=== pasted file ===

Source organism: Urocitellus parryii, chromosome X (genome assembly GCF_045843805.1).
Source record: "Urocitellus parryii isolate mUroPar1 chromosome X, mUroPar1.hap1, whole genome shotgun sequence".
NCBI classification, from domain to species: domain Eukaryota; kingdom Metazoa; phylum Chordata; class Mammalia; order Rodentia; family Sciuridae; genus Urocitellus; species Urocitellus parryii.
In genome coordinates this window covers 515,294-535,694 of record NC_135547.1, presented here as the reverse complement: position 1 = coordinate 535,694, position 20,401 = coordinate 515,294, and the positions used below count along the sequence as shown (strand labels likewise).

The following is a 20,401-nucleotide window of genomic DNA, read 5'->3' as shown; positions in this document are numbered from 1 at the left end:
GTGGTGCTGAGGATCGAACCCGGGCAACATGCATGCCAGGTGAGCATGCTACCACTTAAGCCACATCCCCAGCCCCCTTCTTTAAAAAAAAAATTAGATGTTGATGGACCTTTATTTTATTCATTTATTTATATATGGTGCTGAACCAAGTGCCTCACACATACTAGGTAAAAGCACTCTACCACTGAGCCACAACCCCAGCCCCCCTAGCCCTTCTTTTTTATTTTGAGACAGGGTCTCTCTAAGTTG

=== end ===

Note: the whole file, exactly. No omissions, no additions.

Source organism: Urocitellus parryii, chromosome X (genome assembly GCF_045843805.1).
Source record: "Urocitellus parryii isolate mUroPar1 chromosome X, mUroPar1.hap1, whole genome shotgun sequence".
NCBI classification, from domain to species: domain Eukaryota; kingdom Metazoa; phylum Chordata; class Mammalia; order Rodentia; family Sciuridae; genus Urocitellus; species Urocitellus parryii.
In genome coordinates this window covers 515,294-535,694 of record NC_135547.1, presented here as the reverse complement: position 1 = coordinate 535,694, position 20,401 = coordinate 515,294, and the positions used below count along the sequence as shown (strand labels likewise).

The following is a 20,401-nucleotide window of genomic DNA, read 5'->3' as shown; positions in this document are numbered from 1 at the left end:
GTGGTGCTGAGGATCGAACCCGGGCAACATGCATGCCAGGTGAGCATGCTACCACTTAAGCCACATCCCCAGCCCCCTTCTTTAAAAAAAAAATTAGATGTTGATGGACCTTTATTTTATTCATTTATTTATATATGGTGCTGAACCAAGTGCCTCACACATACTAGGTAAAAGCACTCTACCACTGAGCCACAACCCCAGCCCCCCTAGCCCTTCTTTTTTATTTTGAGACAGGGTCTCTCTAAGTTG